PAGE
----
After the weekend downpour there was a call about a third dog – but near Flushing Meadow Park. A woman coaxed the drenched pup in from under her porch, and let the fluff ball spend the night in her bed. The next day, her husband walked around looking for flyers. Kids remembered seeing a poster in a local Walgreen’s. Bonnie recalls hanging this particular flyer on a vending machine because her tape was not cooperating in the rain.
Eddie, who tracks dogs like a Bloodhound bi-ped had mapped out sightings, and brought his scanner when he went to verify the Flushing fluffster. The microchip matched! By Tuesday, Tilly was reunited with her Scarsdale family.
Moral of Tilly’s story: You can’t open a crate safely in an open airport. Dogs, especially those who have never flown before, are super-stressed after flights. Last summer, a Continental airlines worker lost Daisy, a California Shepherd mix, on a layover at Newark when she clipped the leash on the flimsy tag ring rather than the collar ring. (Bonnie was instrumental in Daisy’s recovery too.) Flyers, tags, and microchips are a lost dog’s tickets home. Dogs need safe collars with ID at all times. When tons of lost flyers go up, it only takes one for the right eyes to make the right connection.
• Lucas: This Lab became a dognap victim on the way home from obedience school April 18th. When his owner left the motor running to dash into a Ronkonkoma gas station for cigarettes, someone stole his SUV with poor Lucas in the back in his crate. TV news blasted the story across the metropolitan area. His owners begged for his safe return. First account said one thief; next said a couple. This time media coverage paid off. The following day, a woman in Central Islip called the owners after she saw a truck parked near her home with an unattended dog inside. Supposedly, she traced them via their insurance card. I’m sorry. Decades at the shelter make me skeptical. Why didn’t she just call the police? (Years ago I got a call about a Lab in a car at a shopping center on a sweltering day. After I checked it out, five Nassau squad cars responded immediately. The dog belonged to a clueless construction worker at the grocery store.)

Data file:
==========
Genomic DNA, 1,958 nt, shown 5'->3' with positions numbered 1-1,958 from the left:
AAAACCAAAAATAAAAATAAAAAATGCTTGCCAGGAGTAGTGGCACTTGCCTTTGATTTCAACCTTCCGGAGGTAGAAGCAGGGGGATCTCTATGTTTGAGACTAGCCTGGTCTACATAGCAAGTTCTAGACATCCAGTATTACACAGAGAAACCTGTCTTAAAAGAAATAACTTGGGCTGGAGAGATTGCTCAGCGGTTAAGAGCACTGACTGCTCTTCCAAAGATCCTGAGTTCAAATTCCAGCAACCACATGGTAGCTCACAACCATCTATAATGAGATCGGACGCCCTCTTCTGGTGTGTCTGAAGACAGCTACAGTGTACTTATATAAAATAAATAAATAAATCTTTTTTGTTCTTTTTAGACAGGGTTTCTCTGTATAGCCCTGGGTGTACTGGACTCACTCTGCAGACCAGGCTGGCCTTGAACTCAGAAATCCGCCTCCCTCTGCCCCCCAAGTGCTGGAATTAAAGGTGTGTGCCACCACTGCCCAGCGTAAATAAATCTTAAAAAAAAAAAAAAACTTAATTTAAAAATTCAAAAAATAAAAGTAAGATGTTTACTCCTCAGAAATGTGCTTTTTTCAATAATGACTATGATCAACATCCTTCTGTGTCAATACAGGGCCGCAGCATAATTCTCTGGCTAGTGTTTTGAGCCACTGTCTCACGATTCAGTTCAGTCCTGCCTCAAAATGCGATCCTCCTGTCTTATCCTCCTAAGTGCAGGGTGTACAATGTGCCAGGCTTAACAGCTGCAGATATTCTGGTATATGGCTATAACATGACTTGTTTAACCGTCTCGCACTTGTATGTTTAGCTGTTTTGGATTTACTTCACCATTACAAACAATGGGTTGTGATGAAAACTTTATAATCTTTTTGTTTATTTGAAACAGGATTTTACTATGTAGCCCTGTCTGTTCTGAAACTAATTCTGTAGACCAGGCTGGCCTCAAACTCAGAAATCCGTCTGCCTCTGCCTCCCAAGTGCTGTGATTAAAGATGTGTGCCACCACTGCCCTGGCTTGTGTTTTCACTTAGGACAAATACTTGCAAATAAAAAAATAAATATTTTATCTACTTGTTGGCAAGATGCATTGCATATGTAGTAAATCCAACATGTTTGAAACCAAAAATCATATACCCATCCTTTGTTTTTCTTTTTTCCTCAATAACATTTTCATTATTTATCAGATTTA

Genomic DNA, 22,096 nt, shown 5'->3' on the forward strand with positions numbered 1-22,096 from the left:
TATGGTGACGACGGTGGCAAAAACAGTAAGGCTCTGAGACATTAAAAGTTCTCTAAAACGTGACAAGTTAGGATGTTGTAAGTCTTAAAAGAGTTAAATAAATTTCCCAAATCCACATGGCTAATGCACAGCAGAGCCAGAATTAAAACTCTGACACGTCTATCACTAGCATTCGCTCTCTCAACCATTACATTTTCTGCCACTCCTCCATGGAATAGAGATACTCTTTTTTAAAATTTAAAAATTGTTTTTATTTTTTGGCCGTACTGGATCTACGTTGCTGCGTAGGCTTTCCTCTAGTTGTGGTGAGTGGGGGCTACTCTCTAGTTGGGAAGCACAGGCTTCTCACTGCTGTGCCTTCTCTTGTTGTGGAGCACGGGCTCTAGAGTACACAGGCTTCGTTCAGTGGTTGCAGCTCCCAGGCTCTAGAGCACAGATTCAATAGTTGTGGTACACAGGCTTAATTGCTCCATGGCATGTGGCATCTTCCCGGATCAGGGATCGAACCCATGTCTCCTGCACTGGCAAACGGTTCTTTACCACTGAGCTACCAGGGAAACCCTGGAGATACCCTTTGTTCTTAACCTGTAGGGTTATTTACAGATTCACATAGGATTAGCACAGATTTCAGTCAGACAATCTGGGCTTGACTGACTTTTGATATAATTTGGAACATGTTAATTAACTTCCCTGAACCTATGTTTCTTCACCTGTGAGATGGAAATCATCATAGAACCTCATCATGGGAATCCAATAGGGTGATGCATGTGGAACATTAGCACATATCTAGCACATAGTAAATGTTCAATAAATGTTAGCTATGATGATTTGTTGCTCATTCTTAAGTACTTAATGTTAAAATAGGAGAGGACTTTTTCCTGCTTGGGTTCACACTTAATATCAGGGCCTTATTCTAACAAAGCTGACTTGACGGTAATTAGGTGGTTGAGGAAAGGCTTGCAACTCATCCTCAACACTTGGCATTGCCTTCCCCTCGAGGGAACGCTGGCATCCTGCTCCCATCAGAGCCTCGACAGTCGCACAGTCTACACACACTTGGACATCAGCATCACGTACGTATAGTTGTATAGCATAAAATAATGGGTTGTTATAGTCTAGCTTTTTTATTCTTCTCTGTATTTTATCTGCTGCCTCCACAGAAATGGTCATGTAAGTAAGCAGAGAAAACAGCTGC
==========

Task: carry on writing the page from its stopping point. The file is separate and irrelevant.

Moral of Lucas’ story: This one is a no-brainer. Never leave your car running when you go into a store. Oh, yeah, and stop smoking.
For Adoption at Babylon Town Shelter (631-643- 9270) Lamar St. W. Babylon: You need not go to London for the Royal wedding. “Prince William” the Beagle (#94027) is betrothed to “Kate” the kitten (#20677). Notice the Princess Di engagement ring. Actually the bride and groom would much prefer a forever home.
Males: “Walter” #93861- the friendly Belgian Sheepdog mix has started his thyroid meds; “Alec” #94016-Siberian Husky with an uncanny resemblance to Mr. Baldwin; “Otis” #93997- brindle Pit.
Female: “Mona Lisa, Lydia, Trixie” from the patient Pit contingent.
Cats: “Flash”, “Zena”, “Snowball”, “Jules”- fabulous felines in the lobby.